Periodically, check for rattles, and anything loose. Once a bike starts to get some miles on it you can check headset, bottom bracket, wheel bearings for play. Make sure pedals are tight in the cranks. Check wheel rims are true.

Eventually you start wearing things out: brake pads, tires and chain are the primary wear items. If shifting accuracy is suffering changing out cables and housings is necessary. Brake cables and housings can also be replaced.

There are plenty of guidance videos on YouTube to help you with specifics of all of the above. Personally I like the Global Cycling Network Tech and Park Tool's YouTube channels (and articles on their web site). I'd definitely recommend learning how to clean you bike properly as it has a substantial effect on how it performs.

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    There are also several years' worth of basic maintenance video guides on the main GCN channel, from before they started GCN Tech. – David Richerby Dec 11 '18 at 15:04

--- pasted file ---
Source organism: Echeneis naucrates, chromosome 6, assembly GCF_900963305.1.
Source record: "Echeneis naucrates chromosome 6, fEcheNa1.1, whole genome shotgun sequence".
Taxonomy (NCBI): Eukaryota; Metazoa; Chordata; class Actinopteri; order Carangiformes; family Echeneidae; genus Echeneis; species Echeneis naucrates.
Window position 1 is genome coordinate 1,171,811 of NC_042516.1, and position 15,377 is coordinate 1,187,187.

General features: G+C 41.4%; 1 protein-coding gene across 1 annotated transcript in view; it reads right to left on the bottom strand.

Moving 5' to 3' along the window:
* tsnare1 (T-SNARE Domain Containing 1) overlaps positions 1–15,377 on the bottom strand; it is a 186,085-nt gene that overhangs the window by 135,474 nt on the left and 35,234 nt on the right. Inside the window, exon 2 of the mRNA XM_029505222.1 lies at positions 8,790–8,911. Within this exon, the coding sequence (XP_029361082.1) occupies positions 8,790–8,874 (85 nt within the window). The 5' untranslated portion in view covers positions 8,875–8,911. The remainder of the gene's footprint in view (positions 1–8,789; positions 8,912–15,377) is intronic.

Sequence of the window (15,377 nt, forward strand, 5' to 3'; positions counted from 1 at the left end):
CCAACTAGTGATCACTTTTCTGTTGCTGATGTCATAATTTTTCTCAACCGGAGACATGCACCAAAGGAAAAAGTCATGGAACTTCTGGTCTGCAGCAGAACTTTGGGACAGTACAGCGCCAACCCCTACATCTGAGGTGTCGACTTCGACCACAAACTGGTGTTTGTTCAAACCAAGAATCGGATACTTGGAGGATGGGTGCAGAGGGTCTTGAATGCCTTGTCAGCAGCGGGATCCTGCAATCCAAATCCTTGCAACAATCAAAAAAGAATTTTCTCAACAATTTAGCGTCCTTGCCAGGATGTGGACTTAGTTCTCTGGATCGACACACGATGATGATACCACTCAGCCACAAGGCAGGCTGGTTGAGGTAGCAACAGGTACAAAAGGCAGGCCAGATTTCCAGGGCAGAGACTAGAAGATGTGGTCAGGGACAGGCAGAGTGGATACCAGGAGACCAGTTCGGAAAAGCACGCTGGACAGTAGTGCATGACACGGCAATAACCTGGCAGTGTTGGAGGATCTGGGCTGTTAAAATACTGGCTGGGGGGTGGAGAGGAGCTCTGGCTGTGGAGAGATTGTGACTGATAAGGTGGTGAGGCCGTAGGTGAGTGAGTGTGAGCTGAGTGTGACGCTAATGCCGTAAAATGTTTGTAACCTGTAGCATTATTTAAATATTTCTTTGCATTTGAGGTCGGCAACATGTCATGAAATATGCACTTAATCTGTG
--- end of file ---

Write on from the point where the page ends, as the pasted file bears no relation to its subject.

• I understand what you said but a lot of the terminology I am unfamiliar with. I’ve just gotten into cycling for my commute and honestly I’ve loved it since it’s been great for my mental and physical health, as well as an excellent transportation method. Is there any particular websites you’d recommend for a newbie to get the lowdown on everything they need to know? – HelpfulHandGrenade51 Dec 14 '18 at 0:27
  • @HelpfulHandGrenade51 Just google "bicycle <term>" anything you are not familiar with; there is a glossary of bicycle components on this site; as mentioned above Global Cycling Network and Park Tool's YouTube channels; Bicycling Magazine; Sheldon Brown; Local bicycle advocacy groups (such as WABA in my area); hanging out in bike stores and joining group rides in your area. – Argenti Apparatus Dec 14 '18 at 1:07